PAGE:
The gatekeeper opens the gate for [the shepherd], and the sheep hear his voice. He calls his own sheep by name and leads them out.” (John 10:3, NRSV)

Christ calls us by name, trying to lead us the the green pastures of abundant life to flourish; to have a sense of meaning, purpose, and fulfillment; to know and be known, accept and be accepted. Christ calls out our name, hoping for us to listen. 

matthew-smith-7137.jpgWhen I was in High School, I had the audacity to take time and read the Diagnostic Statistical Manual of Mental Disorders. My mother was a counselor and the DSM was lying around the house. I was bored one day, so I picked it up. It wasn’t the most thrilling read I’ve ever partaken in, but I was able to piece enough information together to get myself into trouble.

See, I noticed one particular thing: a lot of mental disorders begin to manifest themselves during adolescence, around the ages of 16+. This just happened to be about the same time I read the information. Not good in the wandering mind of a teenage boy.

I thought I was beginning to show signs of a mental disorder because whenever I would go out into public places, I would hear my name being called. It happened again and again, “Will…” “Will…” “Will…” Over and over and over.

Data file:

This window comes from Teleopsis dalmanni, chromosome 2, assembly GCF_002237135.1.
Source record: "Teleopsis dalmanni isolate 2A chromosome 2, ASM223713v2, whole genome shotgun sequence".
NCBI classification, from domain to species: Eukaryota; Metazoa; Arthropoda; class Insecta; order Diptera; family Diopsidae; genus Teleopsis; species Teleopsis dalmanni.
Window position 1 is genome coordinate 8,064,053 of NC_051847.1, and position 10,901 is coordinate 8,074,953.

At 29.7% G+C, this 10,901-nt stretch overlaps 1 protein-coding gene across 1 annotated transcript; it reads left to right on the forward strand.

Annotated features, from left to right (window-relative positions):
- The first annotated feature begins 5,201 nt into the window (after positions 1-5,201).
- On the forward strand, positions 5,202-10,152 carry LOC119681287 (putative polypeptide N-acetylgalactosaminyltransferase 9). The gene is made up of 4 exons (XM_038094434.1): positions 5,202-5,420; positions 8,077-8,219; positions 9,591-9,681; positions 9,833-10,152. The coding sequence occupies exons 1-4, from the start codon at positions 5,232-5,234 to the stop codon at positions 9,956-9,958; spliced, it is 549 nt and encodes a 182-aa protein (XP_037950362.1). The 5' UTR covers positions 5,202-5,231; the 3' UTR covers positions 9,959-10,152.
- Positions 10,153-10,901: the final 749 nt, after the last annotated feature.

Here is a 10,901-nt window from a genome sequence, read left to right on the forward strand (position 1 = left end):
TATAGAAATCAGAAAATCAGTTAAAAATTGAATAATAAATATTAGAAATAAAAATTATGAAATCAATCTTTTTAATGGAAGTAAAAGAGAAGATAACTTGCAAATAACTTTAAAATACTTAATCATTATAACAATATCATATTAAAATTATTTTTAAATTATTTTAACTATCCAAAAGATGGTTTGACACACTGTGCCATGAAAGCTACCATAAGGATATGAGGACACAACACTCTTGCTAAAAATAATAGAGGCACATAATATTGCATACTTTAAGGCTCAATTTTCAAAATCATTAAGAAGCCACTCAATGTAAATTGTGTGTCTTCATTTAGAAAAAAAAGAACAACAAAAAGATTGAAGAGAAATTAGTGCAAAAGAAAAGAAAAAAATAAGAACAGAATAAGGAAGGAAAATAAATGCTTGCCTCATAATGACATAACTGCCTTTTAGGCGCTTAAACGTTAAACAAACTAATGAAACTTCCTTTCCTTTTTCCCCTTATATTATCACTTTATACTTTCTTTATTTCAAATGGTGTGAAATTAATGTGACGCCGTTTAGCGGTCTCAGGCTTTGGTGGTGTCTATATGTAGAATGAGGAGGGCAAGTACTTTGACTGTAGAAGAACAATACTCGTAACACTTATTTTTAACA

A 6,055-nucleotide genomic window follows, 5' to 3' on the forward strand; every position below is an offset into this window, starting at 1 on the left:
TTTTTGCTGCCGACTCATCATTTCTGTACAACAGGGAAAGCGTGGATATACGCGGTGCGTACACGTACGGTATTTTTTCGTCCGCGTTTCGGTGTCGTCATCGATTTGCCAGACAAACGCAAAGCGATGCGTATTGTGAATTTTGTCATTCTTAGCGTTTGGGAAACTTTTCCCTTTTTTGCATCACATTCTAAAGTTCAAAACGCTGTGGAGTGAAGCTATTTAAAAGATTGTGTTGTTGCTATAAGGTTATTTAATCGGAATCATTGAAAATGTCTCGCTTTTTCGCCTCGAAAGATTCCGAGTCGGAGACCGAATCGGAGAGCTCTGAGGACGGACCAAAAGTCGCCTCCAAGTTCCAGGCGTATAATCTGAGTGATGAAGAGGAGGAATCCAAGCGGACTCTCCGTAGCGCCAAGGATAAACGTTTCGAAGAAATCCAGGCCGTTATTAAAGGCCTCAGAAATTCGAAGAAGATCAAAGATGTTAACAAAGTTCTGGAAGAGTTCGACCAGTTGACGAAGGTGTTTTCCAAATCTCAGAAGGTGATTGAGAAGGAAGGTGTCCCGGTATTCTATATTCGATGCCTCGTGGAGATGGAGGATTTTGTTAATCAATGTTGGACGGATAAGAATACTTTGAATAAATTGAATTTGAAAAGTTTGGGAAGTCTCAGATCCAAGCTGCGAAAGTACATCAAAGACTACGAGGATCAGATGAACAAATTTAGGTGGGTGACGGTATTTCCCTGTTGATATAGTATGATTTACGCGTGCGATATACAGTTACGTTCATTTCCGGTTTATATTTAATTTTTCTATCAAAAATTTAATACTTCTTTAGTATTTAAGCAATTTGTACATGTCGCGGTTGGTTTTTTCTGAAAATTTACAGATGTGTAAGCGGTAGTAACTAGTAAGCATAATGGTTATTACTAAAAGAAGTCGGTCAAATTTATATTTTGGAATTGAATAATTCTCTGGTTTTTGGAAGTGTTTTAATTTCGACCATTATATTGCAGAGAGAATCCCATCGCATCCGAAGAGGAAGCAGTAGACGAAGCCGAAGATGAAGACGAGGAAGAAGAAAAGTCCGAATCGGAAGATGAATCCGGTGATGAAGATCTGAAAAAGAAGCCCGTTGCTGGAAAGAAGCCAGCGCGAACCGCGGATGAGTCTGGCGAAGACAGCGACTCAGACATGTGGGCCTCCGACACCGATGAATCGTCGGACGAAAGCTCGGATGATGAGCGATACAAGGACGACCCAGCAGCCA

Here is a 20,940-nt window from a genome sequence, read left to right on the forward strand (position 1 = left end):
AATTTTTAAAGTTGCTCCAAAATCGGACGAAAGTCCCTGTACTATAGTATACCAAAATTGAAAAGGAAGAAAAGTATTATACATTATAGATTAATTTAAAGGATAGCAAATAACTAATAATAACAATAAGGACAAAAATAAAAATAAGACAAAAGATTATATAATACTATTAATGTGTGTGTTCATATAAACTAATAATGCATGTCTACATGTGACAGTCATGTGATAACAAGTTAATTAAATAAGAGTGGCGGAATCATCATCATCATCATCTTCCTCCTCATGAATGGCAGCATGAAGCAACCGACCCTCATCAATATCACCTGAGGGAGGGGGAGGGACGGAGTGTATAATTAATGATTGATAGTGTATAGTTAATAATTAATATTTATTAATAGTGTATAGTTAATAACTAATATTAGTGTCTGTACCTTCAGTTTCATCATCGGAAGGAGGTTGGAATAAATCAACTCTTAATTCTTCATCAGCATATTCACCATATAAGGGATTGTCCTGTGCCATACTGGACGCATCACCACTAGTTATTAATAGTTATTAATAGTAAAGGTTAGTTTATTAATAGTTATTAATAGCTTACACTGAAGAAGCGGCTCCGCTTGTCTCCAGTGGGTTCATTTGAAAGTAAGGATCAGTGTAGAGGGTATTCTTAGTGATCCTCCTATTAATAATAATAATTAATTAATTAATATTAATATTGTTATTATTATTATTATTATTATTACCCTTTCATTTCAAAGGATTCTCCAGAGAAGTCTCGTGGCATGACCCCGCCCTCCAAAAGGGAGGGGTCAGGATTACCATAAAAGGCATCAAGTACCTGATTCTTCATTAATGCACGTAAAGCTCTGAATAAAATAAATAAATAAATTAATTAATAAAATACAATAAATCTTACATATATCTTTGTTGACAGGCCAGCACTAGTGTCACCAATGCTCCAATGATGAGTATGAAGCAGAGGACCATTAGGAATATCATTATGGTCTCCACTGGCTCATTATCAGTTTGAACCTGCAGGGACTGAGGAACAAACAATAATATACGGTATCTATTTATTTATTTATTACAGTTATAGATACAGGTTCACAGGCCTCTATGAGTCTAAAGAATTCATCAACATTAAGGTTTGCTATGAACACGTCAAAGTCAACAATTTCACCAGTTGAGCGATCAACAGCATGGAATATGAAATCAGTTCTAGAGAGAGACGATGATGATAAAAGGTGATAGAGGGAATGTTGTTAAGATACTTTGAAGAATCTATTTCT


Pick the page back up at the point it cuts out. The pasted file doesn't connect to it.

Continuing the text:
I thought I was going crazy! I didn’t realize that you know, “will” is kind of a common word to be spoken and it also sounded a lot like “well” like, “well, he was really…” I didn’t end up being crazy after all.

However, I did get a bit confused because there were times when people were actually talking to me. I was conditioned to hear all these different voices say my name and I wasn’t able to actually hear when someone was speaking directly to me, often for a veryjose-martin-651.jpg good reason! I would just float on and on and on…until someone would shout in my ear and wake me up out of my self-imposed stupor.

Christ calls us by name, shaking us out of the daze we allow ourselves to be put in.

Thanks be to God.

 

Come and See

After the sabbath, as the first day of the week was dawning, Mary Magdalene and the other Mary went to see the tomb. (Matt. 28:1, NRSV)